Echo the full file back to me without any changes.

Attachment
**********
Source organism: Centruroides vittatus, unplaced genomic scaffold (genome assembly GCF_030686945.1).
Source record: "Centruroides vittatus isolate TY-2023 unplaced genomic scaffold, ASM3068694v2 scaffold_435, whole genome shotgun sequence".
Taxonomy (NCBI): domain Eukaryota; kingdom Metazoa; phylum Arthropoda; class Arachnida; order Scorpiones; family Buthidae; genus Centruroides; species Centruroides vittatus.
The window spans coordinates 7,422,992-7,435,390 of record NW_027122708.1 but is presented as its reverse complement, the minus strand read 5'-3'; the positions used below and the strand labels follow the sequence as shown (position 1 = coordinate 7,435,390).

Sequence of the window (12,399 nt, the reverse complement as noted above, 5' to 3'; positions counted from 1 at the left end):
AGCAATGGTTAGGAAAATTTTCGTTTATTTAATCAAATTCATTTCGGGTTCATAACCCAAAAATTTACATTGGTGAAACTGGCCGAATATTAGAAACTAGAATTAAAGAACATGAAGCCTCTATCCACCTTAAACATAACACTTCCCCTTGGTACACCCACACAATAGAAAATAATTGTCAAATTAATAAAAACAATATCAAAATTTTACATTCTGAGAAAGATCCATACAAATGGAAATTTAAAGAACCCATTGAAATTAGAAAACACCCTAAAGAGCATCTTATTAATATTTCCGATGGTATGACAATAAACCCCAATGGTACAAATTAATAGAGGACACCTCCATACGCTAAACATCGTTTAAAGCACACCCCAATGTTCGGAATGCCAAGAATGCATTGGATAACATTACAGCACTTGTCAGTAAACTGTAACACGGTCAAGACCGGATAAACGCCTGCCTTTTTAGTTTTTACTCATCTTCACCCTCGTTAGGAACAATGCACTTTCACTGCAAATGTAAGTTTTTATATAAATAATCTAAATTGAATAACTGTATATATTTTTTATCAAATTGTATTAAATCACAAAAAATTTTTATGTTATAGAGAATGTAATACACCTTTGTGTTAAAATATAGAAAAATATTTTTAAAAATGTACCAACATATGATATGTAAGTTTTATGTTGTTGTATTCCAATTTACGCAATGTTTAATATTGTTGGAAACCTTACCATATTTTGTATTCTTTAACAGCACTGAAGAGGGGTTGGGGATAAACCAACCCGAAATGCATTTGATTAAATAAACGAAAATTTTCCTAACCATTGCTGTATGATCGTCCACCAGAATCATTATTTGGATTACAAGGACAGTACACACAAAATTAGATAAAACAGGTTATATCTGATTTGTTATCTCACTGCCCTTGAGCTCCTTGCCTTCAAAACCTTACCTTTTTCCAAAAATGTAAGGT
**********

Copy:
Source organism: Centruroides vittatus, unplaced genomic scaffold (genome assembly GCF_030686945.1).
Source record: "Centruroides vittatus isolate TY-2023 unplaced genomic scaffold, ASM3068694v2 scaffold_435, whole genome shotgun sequence".
Taxonomy (NCBI): domain Eukaryota; kingdom Metazoa; phylum Arthropoda; class Arachnida; order Scorpiones; family Buthidae; genus Centruroides; species Centruroides vittatus.
The window spans coordinates 7,422,992-7,435,390 of record NW_027122708.1 but is presented as its reverse complement, the minus strand read 5'-3'; the positions used below and the strand labels follow the sequence as shown (position 1 = coordinate 7,435,390).

Sequence of the window (12,399 nt, the reverse complement as noted above, 5' to 3'; positions counted from 1 at the left end):
AGCAATGGTTAGGAAAATTTTCGTTTATTTAATCAAATTCATTTCGGGTTCATAACCCAAAAATTTACATTGGTGAAACTGGCCGAATATTAGAAACTAGAATTAAAGAACATGAAGCCTCTATCCACCTTAAACATAACACTTCCCCTTGGTACACCCACACAATAGAAAATAATTGTCAAATTAATAAAAACAATATCAAAATTTTACATTCTGAGAAAGATCCATACAAATGGAAATTTAAAGAACCCATTGAAATTAGAAAACACCCTAAAGAGCATCTTATTAATATTTCCGATGGTATGACAATAAACCCCAATGGTACAAATTAATAGAGGACACCTCCATACGCTAAACATCGTTTAAAGCACACCCCAATGTTCGGAATGCCAAGAATGCATTGGATAACATTACAGCACTTGTCAGTAAACTGTAACACGGTCAAGACCGGATAAACGCCTGCCTTTTTAGTTTTTACTCATCTTCACCCTCGTTAGGAACAATGCACTTTCACTGCAAATGTAAGTTTTTATATAAATAATCTAAATTGAATAACTGTATATATTTTTTATCAAATTGTATTAAATCACAAAAAATTTTTATGTTATAGAGAATGTAATACACCTTTGTGTTAAAATATAGAAAAATATTTTTAAAAATGTACCAACATATGATATGTAAGTTTTATGTTGTTGTATTCCAATTTACGCAATGTTTAATATTGTTGGAAACCTTACCATATTTTGTATTCTTTAACAGCACTGAAGAGGGGTTGGGGATAAACCAACCCGAAATGCATTTGATTAAATAAACGAAAATTTTCCTAACCATTGCTGTATGATCGTCCACCAGAATCATTATTTGGATTACAAGGACAGTACACACAAAATTAGATAAAACAGGTTATATCTGATTTGTTATCTCACTGCCCTTGAGCTCCTTGCCTTCAAAACCTTACCTTTTTCCAAAAATGTAAGGT